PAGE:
After a slow night of work, many rideshare drivers wonder how they can bring in more ride requests and increase their trip earnings. While there is always the option of integrating SherpaShare into the mix, sometimes drivers need to step their game up and get creative. If you are a driver that has signed up for Uber and Lyft, then why not drive for both at the same time?
Driving for Uber and Lyft at the same time increases efficiency while helping drivers maintain a high volume of ride requests throughout the night. This means more money and less time wasted behind the wheel. I have been driving for both for over a year now, and as long as I remember to turn one off when I request a ride on the other, it has worked out great so far.
How my setup looks
There are two different ways to drive for Lyft and Uber at the same time. You will either have one device or two, both will work. Many drivers use two phones, but in my opinion this is distracting and just a little excessive for practical purposes. In addition, it is very distracting to the passengers, and can be an unsafe distraction to the driver as well.
If you do want to run two phones, however, this is how it’s done:
Personally, I only have one phone. I am still grandfathered into Verizon’s Unlimited Data plan, so it doesn’t make sense for me to go out and spend $10 a week on an Uber phone or open another plan. Since I only drive part time and don’t mind switching between apps, this solution works best for me.
I drive with my phone mounted on the dashboard using the Kenu Airframe mount, which Lyft issued to me last summer as part of my welcome package. This mount is great because my phone is accessible which makes it very easy to switch between apps.
How to run the apps at the same time
Once you have everything set up you will need to actually open and run both apps at the same time. This is pretty easy for the most part, but there are a few tricks that will help you out.
First, close out any apps you have open. Driving for Lyft and Uber at the same time requires you to keep both apps open until you get a request, which puts quite a bit of strain on your phone, sucks the battery dry, and uses a ton of data in the process. So bring a charger, stay on task, and be prepared to pull down a lot of data. And I mean, a TON.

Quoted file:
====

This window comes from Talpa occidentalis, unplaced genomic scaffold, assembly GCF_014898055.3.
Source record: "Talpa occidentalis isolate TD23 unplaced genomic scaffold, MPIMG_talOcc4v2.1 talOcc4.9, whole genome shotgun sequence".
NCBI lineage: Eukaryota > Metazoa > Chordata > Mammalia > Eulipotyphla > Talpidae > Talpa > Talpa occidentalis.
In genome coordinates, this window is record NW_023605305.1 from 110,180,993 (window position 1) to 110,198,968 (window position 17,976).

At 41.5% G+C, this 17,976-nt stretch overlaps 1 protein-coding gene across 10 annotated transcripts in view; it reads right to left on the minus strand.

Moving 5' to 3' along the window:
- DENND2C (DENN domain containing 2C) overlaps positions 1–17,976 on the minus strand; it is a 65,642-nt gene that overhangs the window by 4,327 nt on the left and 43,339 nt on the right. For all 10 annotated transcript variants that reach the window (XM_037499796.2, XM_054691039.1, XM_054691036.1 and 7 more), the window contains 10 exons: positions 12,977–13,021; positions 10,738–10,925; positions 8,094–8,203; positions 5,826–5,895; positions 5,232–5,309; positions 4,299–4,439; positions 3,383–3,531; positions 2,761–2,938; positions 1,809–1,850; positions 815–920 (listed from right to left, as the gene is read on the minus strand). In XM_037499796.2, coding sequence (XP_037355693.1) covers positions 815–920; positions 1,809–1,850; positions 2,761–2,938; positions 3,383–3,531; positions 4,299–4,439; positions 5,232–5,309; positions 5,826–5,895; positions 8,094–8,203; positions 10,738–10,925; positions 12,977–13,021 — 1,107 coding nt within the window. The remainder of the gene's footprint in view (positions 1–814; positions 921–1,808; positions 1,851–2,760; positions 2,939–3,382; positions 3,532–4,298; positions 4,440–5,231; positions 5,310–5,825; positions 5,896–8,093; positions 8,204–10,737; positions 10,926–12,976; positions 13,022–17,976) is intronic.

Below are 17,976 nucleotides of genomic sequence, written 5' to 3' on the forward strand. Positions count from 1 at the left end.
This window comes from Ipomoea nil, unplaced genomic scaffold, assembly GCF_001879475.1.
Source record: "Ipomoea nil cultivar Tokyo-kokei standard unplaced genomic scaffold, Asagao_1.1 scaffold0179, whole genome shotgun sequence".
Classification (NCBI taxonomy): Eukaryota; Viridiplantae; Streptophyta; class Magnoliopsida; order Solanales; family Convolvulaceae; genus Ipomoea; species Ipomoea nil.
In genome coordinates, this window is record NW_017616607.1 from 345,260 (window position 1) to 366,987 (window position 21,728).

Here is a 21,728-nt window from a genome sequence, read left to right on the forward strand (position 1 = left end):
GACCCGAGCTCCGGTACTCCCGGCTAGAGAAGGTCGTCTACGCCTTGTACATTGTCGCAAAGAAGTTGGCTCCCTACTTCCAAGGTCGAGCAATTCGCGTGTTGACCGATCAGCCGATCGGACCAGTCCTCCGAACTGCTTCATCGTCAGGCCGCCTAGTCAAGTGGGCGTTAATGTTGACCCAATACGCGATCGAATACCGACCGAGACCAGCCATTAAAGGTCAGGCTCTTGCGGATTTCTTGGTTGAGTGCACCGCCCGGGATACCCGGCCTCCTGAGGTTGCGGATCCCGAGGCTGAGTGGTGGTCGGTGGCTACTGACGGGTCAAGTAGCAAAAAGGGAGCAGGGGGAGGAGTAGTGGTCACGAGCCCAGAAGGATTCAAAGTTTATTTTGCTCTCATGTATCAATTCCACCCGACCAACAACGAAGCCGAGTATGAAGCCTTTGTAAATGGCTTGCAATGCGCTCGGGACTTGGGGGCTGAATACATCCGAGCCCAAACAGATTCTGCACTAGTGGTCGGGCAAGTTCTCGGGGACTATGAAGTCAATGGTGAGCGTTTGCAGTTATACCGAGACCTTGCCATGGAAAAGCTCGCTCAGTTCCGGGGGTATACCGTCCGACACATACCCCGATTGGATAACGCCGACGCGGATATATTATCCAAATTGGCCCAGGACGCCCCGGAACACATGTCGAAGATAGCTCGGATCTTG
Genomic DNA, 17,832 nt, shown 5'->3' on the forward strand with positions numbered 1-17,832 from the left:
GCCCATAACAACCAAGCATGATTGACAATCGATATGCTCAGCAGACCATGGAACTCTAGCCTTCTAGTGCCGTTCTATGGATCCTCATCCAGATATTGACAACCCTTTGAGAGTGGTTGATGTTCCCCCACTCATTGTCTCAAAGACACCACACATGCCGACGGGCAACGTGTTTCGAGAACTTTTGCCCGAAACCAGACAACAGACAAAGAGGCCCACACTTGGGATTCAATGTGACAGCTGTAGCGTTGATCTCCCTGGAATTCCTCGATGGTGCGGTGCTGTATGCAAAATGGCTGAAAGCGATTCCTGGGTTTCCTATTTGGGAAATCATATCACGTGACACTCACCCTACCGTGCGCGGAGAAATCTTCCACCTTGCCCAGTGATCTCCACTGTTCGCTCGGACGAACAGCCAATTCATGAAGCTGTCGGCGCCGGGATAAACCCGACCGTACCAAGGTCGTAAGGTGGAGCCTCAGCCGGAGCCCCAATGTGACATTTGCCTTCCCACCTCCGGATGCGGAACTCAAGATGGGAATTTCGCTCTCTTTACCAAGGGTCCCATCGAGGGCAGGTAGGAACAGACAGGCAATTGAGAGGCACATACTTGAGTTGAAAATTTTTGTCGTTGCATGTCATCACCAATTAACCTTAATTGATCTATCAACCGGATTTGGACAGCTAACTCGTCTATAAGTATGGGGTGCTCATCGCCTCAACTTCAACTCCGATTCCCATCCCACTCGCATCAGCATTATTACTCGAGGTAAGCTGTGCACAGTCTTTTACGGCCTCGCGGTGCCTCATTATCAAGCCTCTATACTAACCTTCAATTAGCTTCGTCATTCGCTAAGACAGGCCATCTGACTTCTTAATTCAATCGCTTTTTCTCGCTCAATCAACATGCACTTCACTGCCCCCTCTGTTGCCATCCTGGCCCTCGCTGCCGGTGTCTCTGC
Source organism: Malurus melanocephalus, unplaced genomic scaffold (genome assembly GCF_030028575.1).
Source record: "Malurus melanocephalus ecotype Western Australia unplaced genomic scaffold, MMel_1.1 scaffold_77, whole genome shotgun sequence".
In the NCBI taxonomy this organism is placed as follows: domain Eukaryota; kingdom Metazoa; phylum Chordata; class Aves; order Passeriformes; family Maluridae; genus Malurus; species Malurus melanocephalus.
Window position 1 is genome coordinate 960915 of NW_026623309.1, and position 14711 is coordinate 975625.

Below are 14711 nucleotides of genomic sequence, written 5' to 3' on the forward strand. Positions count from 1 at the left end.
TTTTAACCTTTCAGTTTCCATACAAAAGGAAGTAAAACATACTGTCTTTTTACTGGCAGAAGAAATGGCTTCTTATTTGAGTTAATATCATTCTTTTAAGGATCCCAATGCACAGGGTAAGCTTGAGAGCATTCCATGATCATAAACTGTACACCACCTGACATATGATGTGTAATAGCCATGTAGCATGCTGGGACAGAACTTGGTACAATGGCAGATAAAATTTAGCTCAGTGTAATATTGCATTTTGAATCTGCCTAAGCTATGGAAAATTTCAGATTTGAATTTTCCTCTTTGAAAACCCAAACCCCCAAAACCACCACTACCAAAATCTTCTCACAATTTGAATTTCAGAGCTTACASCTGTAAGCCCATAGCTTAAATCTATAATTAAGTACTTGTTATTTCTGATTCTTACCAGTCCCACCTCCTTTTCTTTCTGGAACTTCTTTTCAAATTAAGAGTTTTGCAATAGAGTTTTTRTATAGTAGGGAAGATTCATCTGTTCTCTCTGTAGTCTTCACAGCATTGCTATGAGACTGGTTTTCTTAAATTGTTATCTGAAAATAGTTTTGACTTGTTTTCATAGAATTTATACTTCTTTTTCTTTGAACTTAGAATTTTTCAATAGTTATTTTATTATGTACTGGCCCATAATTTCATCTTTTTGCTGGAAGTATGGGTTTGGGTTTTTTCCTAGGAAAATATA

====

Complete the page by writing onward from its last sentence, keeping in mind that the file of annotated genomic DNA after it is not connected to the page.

Second, try to minimize surfing the web or being active on social media. Keep in mind you have two apps that are constantly talking to their respective platforms, so the chance of your phone crashing or glitching out becomes much higher than usual. The last thing you want is to get a ride request and have your phone freeze up or crash, costing you both time and money.
It is also worth noting that when you have both of the apps open, you will need to have Uber open on the main screen, with Lyft running in the background behind it. Uber will automatically close out after a minute or two if it is running in the background, but Lyft will stay open.
Accepting ride requests
When you get a ride request, make sure to accept one and immediately log right out of the other. It won’t take long to get a ride request, and on a busy night you may get two at the same time. If this happens, pick the once closest to you and decline the other. As every driver knows, the best way to make money is in volume, and the less dead miles you have, the better.
After picking up then dropping off your riders, open up the Uber rider app and go into passenger mode with Lyft. Head to a spot without a ton of drivers but a place that you know has pretty good ride volume. Then hop back online with both apps and wait. You will honestly be surprised how quickly you will get another ride request.
After driving for Uber and Lyft at the same time for over a year, I have made mistakes and learned how to make the most of my driving. Below you will find a few tips on things that you should and shouldn’t do when driving for both apps. I learned the hard way, and trust me, I wasted a lot of time and money.
Do not randomly drive around
The best way to maximize trip requests is to stay in one spot. When I was a novice driver, I used to think driving around town was the best way to drive around till I got a request. While this helped pass the time, I was putting extra miles on my car and burning expensive gas. So stay in one spot and be patient. I assure you, the rides will come.
You are going to spend more time driving from spot to spot then actually getting a ride request. Keep in mind that each mile you drive wastes time and gas, so it is better to anchor yourself in one spot and wait it out. If you don’t get a ride request after 20-30 minutes, then consider moving.
Do not go chasing SURGE or Prime Time
It is easy to get caught up in SURGE and Prime Time pricing. Rideshare apps not only activate higher prices based on demand, but also when EXPECTING demand to get high. That means that SURGE and Prime Time might be on, but that does not always mean that there are tons of ride requests coming in.
I once saw that 3X SURGE was on all the way across town. In hopes of getting a huge ride fare, I drove 20 minutes away from a request-heavy zone. When I pulled into the SURGE zone, it dropped to 1.2X, then after another minute, to regular pricing. After switching into the rider app, I realized that there were close to 20 other drivers in the same area as me. Key point: don’t chase the red, otherwise you may end up wasting a lot of time, money, and leaving other ride fares to pad another driver’s pockets.
To tie it all together, as long as you exercise a little patience and stay attentive, you can leverage driving for Uber and Lyft at the same time to decrease wait time between rides and increase efficiency. Many drivers would like to do this, but don’t know how. As long as you stick to what I outlined and don’t make the mistakes I did, you should be fine. If it works successfully, let us know!